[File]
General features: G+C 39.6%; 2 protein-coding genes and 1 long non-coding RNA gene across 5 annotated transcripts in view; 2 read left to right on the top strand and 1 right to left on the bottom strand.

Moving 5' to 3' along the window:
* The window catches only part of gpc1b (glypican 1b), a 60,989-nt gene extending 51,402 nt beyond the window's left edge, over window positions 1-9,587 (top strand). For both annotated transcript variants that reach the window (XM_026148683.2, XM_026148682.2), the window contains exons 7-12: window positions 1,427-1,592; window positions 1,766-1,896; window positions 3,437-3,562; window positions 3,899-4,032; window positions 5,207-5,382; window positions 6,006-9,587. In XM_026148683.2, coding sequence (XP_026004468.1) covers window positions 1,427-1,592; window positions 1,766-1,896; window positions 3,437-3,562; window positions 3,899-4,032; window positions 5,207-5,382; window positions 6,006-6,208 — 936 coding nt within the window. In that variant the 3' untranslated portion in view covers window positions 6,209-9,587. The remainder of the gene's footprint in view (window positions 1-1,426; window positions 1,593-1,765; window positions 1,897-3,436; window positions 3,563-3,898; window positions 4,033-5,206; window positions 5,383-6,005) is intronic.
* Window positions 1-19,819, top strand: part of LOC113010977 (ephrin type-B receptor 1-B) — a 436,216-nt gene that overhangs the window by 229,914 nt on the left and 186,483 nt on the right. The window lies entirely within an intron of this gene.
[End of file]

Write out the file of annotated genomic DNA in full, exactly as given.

General features: G+C 39.6%; 2 protein-coding genes and 1 long non-coding RNA gene across 5 annotated transcripts in view; 2 read left to right on the top strand and 1 right to left on the bottom strand.

Moving 5' to 3' along the window:
* The window catches only part of gpc1b (glypican 1b), a 60,989-nt gene extending 51,402 nt beyond the window's left edge, over window positions 1-9,587 (top strand). For both annotated transcript variants that reach the window (XM_026148683.2, XM_026148682.2), the window contains exons 7-12: window positions 1,427-1,592; window positions 1,766-1,896; window positions 3,437-3,562; window positions 3,899-4,032; window positions 5,207-5,382; window positions 6,006-9,587. In XM_026148683.2, coding sequence (XP_026004468.1) covers window positions 1,427-1,592; window positions 1,766-1,896; window positions 3,437-3,562; window positions 3,899-4,032; window positions 5,207-5,382; window positions 6,006-6,208 — 936 coding nt within the window. In that variant the 3' untranslated portion in view covers window positions 6,209-9,587. The remainder of the gene's footprint in view (window positions 1-1,426; window positions 1,593-1,765; window positions 1,897-3,436; window positions 3,563-3,898; window positions 4,033-5,206; window positions 5,383-6,005) is intronic.
* Window positions 1-19,819, top strand: part of LOC113010977 (ephrin type-B receptor 1-B) — a 436,216-nt gene that overhangs the window by 229,914 nt on the left and 186,483 nt on the right. The window lies entirely within an intron of this gene.